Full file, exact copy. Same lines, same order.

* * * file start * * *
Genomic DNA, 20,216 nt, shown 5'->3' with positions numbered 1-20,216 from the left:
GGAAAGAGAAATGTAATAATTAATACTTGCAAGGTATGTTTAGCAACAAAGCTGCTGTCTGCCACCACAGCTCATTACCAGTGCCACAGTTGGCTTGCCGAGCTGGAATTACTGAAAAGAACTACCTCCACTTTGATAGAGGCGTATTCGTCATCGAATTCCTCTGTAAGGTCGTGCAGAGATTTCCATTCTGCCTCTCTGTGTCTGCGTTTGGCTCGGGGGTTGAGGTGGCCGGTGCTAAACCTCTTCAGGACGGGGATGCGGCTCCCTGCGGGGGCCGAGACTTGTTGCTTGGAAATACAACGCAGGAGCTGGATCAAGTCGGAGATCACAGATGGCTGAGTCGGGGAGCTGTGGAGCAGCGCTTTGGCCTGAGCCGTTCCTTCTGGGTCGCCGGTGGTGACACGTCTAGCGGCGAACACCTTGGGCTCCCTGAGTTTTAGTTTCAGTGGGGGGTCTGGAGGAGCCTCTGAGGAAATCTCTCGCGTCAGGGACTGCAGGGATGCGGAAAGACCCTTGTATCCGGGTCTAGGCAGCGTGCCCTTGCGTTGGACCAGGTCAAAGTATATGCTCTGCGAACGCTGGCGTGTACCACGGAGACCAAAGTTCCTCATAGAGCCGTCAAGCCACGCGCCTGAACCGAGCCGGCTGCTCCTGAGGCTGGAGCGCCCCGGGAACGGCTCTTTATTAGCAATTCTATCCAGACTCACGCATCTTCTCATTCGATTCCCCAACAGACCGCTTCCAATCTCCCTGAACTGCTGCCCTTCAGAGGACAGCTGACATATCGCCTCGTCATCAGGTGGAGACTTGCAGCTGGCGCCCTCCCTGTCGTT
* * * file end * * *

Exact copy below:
Genomic DNA, 20,216 nt, shown 5'->3' with positions numbered 1-20,216 from the left:
GGAAAGAGAAATGTAATAATTAATACTTGCAAGGTATGTTTAGCAACAAAGCTGCTGTCTGCCACCACAGCTCATTACCAGTGCCACAGTTGGCTTGCCGAGCTGGAATTACTGAAAAGAACTACCTCCACTTTGATAGAGGCGTATTCGTCATCGAATTCCTCTGTAAGGTCGTGCAGAGATTTCCATTCTGCCTCTCTGTGTCTGCGTTTGGCTCGGGGGTTGAGGTGGCCGGTGCTAAACCTCTTCAGGACGGGGATGCGGCTCCCTGCGGGGGCCGAGACTTGTTGCTTGGAAATACAACGCAGGAGCTGGATCAAGTCGGAGATCACAGATGGCTGAGTCGGGGAGCTGTGGAGCAGCGCTTTGGCCTGAGCCGTTCCTTCTGGGTCGCCGGTGGTGACACGTCTAGCGGCGAACACCTTGGGCTCCCTGAGTTTTAGTTTCAGTGGGGGGTCTGGAGGAGCCTCTGAGGAAATCTCTCGCGTCAGGGACTGCAGGGATGCGGAAAGACCCTTGTATCCGGGTCTAGGCAGCGTGCCCTTGCGTTGGACCAGGTCAAAGTATATGCTCTGCGAACGCTGGCGTGTACCACGGAGACCAAAGTTCCTCATAGAGCCGTCAAGCCACGCGCCTGAACCGAGCCGGCTGCTCCTGAGGCTGGAGCGCCCCGGGAACGGCTCTTTATTAGCAATTCTATCCAGACTCACGCATCTTCTCATTCGATTCCCCAACAGACCGCTTCCAATCTCCCTGAACTGCTGCCCTTCAGAGGACAGCTGACATATCGCCTCGTCATCAGGTGGAGACTTGCAGCTGGCGCCCTCCCTGTCGTT